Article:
Unit and lesson plans prepared by teachers using CongressLink resources and features.
2, 4, 6,
8…Who Knows What's in Article I, Section 8? (or
Powers of Congress)
In this lesson, students read Article I, Section 8 of the Constitution and create a poem, rap, cheer, or song that presents the powers of Congress creatively. As a wrap-up, students justify which Congressional powers they believe are most important.
The general purpose of this unit is to introduce high school students to the powers of the United States Congress through the use of CongressLink and other related Internet resources. In this unit students will develop a fundamental knowledge concerning the powers of the United States Congress, compare the powers of the U.S. legislature with that of another nation, and assess the current role of the Congress with reference to the ideology of the framers of the Constitution. This unit will help students learn to classify legislative powers, compare and contrast legislative powers, and evaluate the status of Congress today.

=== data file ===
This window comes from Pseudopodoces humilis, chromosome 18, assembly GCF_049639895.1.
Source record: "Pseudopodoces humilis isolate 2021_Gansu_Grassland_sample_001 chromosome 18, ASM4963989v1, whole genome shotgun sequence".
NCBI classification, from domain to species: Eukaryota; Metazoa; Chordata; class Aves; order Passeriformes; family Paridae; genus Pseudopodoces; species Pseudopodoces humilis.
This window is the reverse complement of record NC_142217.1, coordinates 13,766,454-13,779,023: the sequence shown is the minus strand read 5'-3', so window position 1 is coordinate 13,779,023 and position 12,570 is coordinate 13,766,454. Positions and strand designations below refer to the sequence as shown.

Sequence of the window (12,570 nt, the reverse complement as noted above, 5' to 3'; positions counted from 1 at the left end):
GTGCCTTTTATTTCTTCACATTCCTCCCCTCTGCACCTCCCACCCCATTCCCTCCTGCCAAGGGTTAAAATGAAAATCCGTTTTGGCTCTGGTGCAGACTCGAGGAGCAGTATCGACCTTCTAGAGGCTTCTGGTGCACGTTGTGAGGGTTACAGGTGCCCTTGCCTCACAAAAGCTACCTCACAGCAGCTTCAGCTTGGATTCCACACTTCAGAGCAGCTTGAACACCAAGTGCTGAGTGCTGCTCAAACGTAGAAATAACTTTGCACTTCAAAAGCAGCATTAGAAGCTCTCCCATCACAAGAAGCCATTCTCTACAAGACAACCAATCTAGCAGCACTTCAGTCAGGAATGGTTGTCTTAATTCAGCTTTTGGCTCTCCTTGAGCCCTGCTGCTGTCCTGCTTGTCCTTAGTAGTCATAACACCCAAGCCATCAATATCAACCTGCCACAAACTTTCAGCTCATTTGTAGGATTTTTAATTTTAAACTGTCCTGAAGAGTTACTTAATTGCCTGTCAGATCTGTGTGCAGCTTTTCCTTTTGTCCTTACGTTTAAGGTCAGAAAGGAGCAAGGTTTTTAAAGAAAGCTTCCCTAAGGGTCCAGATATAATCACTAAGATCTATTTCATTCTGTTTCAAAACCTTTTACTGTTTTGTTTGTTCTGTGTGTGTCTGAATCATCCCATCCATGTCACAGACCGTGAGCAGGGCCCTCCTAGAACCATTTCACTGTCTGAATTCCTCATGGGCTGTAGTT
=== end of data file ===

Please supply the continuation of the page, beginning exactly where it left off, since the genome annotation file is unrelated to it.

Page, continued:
Congressional Power, Organization, the Differences Between the House and the Senate, and Criticisms
Then and Now
In Federalist No. 51 Madison wrote, "In a Republican government, the legislative authority necessarily predominates. The remedy for this inconvenience is to divide the legislature into different branches." The Framers of the Constitution took great care in organizing the legislative branch of the United States government into a bicameral system to avoid overpowering the other two branches. There are distinct differences between congressional power and organization of the House of Representatives and the Senate. In this lesson, students will discuss among their group why the Framers chose to organize the legislative branch of the U.S. government in the manner that they did.
The Use of a Congressional Power
The purpose of this lesson is for the student to understand the sharing of powers between the Executive and Legislative branches in the war-making power. Students will also gain an insight into the events surrounding the declaration of war in 1941 and the Gulf of Tonkin Resolution in 1964.
Students will use primary sources to decide when they think it is appropriate for Congress to intervene in foreign affairs.